The amoebas also appear to thrive only in temperatures of 98°F of and over. While pathogenic amoebas may be present throughout the year in the rivers of the tropical regions, in the United States the season for amoebic infections occur in June, July and August. Scientists are not clear as to why certain waters sustain the organisms while others with comparable temperatures do not. There is preliminary evidence to indicate that increased populations of bacteria enhance the proliferation of pathogenic Naegleria. One scientist believes that pollution causes a breakdown in the natural integrity of the ecosystem, that may well be responsible for these amoebic infections. In his view, organically polluted streams and ponds may contain enough bacteria to activate the amoebic cysts.
The amoebas, present in water, feed on the bacteria and reproduce in the water and invade the brain of the swimmer. However, since there is evidence to show that amoeba-related diseases had appeared as early as 1909, the pollution theory cannot perhaps be fully accepted.
Public health measures introduced even till now in response to this new threat posed by the virulent pathogenic amoebas have not been on a very large scale. All such efforts have till now been concentrated on common causes of epidemic in which several people have become infected from the same source. A few years ago when it was suspected in Czechoslovakia, that amoebic infections had caused 16 fatalities over a six-year period and that the infections could be traced to amoebas proliferating in the cracked walls of a swimming pool, the walls were entirely re-built. Since then no amoebic infections have been reported there.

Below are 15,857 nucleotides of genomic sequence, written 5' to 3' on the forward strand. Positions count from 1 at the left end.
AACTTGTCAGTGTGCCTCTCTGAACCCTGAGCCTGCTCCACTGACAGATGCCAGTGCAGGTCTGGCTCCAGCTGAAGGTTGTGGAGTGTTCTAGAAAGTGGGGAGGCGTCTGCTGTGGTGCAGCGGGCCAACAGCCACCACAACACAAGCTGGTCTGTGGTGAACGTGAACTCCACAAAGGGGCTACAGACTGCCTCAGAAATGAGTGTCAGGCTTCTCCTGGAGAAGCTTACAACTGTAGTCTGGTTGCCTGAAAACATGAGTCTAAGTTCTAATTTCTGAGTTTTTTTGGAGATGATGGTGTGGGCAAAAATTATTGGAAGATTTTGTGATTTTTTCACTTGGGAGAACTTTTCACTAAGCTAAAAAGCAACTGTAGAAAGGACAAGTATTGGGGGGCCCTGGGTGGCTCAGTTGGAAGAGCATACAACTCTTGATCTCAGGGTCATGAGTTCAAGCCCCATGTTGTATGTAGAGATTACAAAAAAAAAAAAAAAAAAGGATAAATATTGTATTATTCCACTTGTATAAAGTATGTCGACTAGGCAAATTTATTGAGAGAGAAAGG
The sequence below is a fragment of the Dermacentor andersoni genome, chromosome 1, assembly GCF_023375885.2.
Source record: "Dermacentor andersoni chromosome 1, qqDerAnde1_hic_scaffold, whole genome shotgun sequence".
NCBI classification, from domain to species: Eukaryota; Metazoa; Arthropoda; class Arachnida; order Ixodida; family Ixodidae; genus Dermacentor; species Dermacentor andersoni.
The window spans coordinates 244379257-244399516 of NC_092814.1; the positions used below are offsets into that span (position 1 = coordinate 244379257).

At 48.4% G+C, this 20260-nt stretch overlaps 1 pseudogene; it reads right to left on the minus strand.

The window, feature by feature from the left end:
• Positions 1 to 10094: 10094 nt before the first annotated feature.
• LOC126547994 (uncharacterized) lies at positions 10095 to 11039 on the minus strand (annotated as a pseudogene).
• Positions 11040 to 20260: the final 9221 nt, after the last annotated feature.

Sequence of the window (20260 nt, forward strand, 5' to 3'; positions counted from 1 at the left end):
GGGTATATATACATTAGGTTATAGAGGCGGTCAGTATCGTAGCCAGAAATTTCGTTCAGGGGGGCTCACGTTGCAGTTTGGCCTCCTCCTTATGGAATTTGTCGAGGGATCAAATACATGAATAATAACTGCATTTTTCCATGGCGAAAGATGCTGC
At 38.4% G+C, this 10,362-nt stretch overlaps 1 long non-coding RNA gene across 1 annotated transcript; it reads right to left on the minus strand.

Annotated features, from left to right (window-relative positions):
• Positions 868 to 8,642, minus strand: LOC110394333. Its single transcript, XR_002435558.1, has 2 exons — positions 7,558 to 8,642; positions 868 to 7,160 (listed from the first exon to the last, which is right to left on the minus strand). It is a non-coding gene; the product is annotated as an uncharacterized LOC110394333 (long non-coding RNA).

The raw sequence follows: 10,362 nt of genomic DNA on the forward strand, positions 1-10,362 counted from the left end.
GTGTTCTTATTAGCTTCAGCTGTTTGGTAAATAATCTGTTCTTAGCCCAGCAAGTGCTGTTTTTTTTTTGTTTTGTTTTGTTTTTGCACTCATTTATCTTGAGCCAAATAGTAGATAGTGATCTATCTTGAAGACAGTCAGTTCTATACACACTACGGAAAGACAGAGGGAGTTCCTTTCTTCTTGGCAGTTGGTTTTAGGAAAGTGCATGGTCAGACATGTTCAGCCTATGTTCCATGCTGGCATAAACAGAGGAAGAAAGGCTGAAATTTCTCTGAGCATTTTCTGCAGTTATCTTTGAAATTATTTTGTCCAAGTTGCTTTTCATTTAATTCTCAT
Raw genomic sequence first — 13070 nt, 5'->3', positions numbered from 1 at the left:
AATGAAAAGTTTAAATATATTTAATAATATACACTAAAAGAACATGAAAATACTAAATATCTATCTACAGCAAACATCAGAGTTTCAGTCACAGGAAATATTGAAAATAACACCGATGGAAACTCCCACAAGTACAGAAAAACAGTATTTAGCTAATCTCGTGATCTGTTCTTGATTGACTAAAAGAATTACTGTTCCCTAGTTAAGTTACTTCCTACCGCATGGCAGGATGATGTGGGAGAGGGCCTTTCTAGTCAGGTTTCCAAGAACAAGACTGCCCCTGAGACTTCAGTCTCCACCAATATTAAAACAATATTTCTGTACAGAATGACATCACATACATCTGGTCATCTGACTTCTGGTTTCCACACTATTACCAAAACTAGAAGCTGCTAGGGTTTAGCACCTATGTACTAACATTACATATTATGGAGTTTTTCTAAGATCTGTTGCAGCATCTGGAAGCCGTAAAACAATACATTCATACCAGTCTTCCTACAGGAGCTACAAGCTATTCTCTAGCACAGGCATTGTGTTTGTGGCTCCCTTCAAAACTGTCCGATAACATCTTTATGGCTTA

Similarly in California, after two fatalities, were traced to a spring in San Bernardino National park, signs were placed, warning bathers that swimming there could be dangerous. Ironically a nudist group in the area, believing that it was some kind of move to prevent them from bathing in the nude, kept pulling down the warning sign. In Richmond, in the state of Virginia, a lake believed to have been the source 18 fatal infections, was closed down permanently by a court order.
Physicians as well as health and medical workers generally agree that solutions to the problem posed by these pathogenic amoebas are generally unwieldy. It is not possible to close down every river, lake and pool to swimming or to chlorinate all rivers lakes and pools. Scientists have therefore begun to realise that the situation demands increased research in helping doctors to diagnose the infection as quickly as possible and to find out the optimal growth medium of the amoebas so as to design suitable drugs that would kill them Some scientists are hopeful of discovering a natural predator that could be introduced into the contaminated lakes or pools so that they could devour the dreaded Naegleria.
Several drugs have been found to be effective against Naegleria fowleri in the laboratory conditions. However, their effectiveness is unclear since almost all infections have been fatal, even when people were treated with similar drug combinations. Recently, two people with Naegleria infection survived after being treated with a new drug called miltefosine that was given along with other drugs and aggressive management of brain swelling (these may be isolated cases of success).
Therefore it has not yet been established how effective a drug miltefosine is.
Humankind has always been reluctant to enter unexplored waters out of fear of crocodiles or even man-eating fish such as pirahna. But only recently has science discovered that deep in the bottom of rivers and lakes lurk microscopic organisms that can prove even more fatal. However, despite all that had been given in this chapter, the moral of story is not that one should refrain from going for a swim. In fact, the scientists who are actually studying the deadly Naegleria amoebas have not given up the occasional dip in the local swimming pool. They only advocate that swimmers should take suitable precautionary measures such as using effective nose guards or plugs if one intends to swim at the bottom of a lake or river or even unfamiliar swimming pools. One very elementary precaution is that after coming out of the water one should blow one’s nose, and inhale steam.